Google Doodle embraces the legacy of India’s theatre doyen Zohra Sehgal
Google Doodle on Tuesday remembered Indian actress and dancer Zohra Sehgal, marking the release day of her film Neecha Nagar (Lowly City) at the Cannes Film Festival in 1946 that also became the first Indian film to win the Grand Prix Award.
Besides acting, she had also choreographed the film’s opening dance sequence. The doodle is a tribute to “one of the country’s first female actors to truly achieve recognition on the international stage."
Zohra passed away at 102 in July 2014.
With an illustrious career spanning over seven decades, Zohra was known as a feisty actor, one not afraid to speak her mind. The first Indian student at Mary Wigman’s Ballet School in Germany, she began her career as a performer by joining Uday Shankar’s troupe and travelled across Europe, Japan, Egypt, and the US between 1935 and 1940.
Along with her husband Kameshwar Sehgal, she founded the Zohresh Dance Institute in Lahore during pre-independence India before moving to Bombay due to partition. She then joined Prithvi Theatre and toured nearly every Indian city.
With her debut film Dharti Ke Lal (1946), Zohra who was an established theatre artist till then, made her mark on the silver screen.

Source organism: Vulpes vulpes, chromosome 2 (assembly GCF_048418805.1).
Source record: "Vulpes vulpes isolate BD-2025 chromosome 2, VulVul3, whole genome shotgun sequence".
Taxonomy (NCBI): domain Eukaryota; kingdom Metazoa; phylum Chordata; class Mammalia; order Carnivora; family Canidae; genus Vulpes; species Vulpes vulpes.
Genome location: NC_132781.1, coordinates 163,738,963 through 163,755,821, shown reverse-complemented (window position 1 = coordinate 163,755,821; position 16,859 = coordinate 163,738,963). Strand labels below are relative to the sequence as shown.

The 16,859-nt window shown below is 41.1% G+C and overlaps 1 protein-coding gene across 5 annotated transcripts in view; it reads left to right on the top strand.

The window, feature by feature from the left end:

Born on April 27, 1912 in Saharanpur, Uttar Pradesh (then United Provinces of India under British Raj), she is remembered for her work in Indian and international films and series including Dil Se, Hum Dil De Chuke Sanam, Veer Zara, Saawariya, Bend It Like Bekham, Doctor Who, and The Jewel in Crown, among many others.
Zohra has worked with and entertained people across generations – she worked with Prithvi Raj Kapoor early in her career and has shared screen space with his great grandson Ranbir Kapoor. The veteran artist ehas also worked with Bollywood actors Dev Anand, Amitabh Bachchan, Ashok Kumar, among others.
As an artist, she regaled the audience like no other and her contribution to theatre and cinema has been recognised with prestigious awards including Sangeet Natak Akademi Award (1963), Padma Shri (1998), Kalidas Samman (2001), and Padma Vibhushan (2010).
Zohra wrote and published her autobiography, Close-Up: Memoirs of a Life on Stage and Screen in 2010, recollecting her experiences as an artiste.
She wrote, “A lot of it seems to have taken place very, very long time ago, as if in another life, and yet parts of it are as vivid as yesterday.”
Artist Parvati Pillai – who illustrated the doodle – is one of the many lives Zohra has touched. “She (Zohra) overcame social and cultural stereotypes with her sheer tenacity and infectious passion from a very young age. I grew up watching her as the evergreen granny and have been enthralled by her love for acting and dancing, especially in her twilight years. She taught me what it meant to be passionate about my work and to never be afraid of new challenges,” Parvati told Google.